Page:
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Local Daily News 25th November

The covid passport will be mandatory to access the interior of the pubs, restaurants and discos in the Valencian Community

Presenting the covid passport will be mandatory in restaurants, shops, and entertainment venues in the Valencian Community, however football stadiums and other places where a high number of people are concentrated will be excluded from this measure. Nor will it be necessary to be vaccinated to make use of terraces or cinemas or theaters. This is how the Minister of Health, Ana Barceló, and the Regional Secretary of Tourism, Francesc Colomer, transmitted it to representatives of the main employers of the sector in the Community: Hosbec and Conhostur, to hoteliers, and the Business Confederation of the Valencian Community.

According to sources present at this meeting, the criteria for implementing this measure is to do it in closed spaces where it is necessary to remove the mask at some point to consume food or drink. In this sense, hotel restaurants and hospitality establishments integrated into shopping centers would also be included. It remains to be determined if there is a capacity limit from which this document is required and therefore smaller premises would be exempt from applying the measure – an issue that may be resolved this Thursday at the meeting of the Interdepartmental Commission, which will determine how the document is implemented. The objective of the Council is that the measure is operational before the December bank holiday and that its validity is extended only for the essential time while the transmission of the virus returns to lower values, as Barceló has transferred to the representatives of the sector. As soon as the measure to enter these spaces is operational, it will be necessary to be vaccinated or provide a negative PCR test done in the last 72 hours or an antigen test in the last 48 hours.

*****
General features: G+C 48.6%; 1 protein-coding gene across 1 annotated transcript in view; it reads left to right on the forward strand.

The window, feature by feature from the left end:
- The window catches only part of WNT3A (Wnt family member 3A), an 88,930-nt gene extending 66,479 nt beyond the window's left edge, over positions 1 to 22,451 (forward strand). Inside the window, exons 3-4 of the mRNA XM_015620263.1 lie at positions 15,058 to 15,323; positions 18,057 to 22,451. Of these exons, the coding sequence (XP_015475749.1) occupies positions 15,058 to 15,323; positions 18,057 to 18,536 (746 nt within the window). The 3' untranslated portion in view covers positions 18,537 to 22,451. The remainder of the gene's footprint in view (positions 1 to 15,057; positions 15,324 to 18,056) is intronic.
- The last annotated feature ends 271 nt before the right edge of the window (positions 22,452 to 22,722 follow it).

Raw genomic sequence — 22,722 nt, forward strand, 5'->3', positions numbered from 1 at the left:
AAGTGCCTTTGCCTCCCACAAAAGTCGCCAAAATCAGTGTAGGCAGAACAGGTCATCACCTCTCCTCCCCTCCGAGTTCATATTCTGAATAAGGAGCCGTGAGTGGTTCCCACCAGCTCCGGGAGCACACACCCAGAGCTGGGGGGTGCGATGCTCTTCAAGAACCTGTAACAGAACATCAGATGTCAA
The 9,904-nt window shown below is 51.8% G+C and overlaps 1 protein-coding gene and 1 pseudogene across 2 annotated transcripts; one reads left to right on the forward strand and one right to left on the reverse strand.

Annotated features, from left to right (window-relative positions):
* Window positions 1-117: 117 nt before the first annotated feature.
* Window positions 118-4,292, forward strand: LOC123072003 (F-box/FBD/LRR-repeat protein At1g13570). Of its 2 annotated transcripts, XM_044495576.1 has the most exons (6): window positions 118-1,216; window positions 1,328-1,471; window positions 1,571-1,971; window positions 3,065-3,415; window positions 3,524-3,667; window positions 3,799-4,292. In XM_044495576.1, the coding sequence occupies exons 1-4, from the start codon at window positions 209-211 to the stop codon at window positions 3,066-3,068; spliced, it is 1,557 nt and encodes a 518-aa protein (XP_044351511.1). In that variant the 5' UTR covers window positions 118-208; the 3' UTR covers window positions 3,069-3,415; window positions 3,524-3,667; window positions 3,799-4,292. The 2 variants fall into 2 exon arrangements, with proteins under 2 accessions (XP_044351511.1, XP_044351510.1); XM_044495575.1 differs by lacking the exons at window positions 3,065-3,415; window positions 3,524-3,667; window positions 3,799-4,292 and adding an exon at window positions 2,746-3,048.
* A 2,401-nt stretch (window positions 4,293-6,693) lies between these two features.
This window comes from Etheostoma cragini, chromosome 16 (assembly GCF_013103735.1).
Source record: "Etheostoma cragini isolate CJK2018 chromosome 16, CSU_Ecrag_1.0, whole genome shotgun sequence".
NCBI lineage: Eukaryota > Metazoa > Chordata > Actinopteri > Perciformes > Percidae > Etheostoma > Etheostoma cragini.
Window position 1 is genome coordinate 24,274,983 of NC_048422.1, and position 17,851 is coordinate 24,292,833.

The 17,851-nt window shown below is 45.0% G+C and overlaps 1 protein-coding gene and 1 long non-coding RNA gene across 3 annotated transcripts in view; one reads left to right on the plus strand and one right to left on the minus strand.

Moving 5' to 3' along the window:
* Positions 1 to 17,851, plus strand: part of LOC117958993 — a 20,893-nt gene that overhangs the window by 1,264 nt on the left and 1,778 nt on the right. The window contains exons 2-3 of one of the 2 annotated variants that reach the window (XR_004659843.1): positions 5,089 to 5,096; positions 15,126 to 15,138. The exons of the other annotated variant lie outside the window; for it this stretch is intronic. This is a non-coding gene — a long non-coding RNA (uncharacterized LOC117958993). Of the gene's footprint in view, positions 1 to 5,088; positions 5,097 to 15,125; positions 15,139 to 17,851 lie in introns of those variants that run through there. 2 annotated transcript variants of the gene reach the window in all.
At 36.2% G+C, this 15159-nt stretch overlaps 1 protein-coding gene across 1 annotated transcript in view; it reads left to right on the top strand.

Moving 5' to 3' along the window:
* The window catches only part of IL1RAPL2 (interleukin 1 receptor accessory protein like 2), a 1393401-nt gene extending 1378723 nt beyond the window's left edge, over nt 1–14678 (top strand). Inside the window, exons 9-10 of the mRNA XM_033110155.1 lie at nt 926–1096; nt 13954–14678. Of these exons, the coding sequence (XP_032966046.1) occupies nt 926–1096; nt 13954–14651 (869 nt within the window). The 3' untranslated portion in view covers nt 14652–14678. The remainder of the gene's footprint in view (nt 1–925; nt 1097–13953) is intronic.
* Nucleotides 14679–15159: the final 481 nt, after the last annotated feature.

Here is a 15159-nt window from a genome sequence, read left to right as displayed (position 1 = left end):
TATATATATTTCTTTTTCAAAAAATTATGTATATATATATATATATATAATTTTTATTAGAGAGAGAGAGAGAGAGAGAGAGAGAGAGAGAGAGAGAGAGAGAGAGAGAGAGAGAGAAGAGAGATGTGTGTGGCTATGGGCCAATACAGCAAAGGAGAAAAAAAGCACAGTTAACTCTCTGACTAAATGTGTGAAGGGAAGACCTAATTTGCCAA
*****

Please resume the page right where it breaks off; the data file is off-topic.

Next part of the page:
The objective of the Ministry of Health is that with this measure it is possible to increase the vaccination rate in the Valencian Community and achieve that a good part of the 400,000 people who have not yet been vaccinated change their opinion.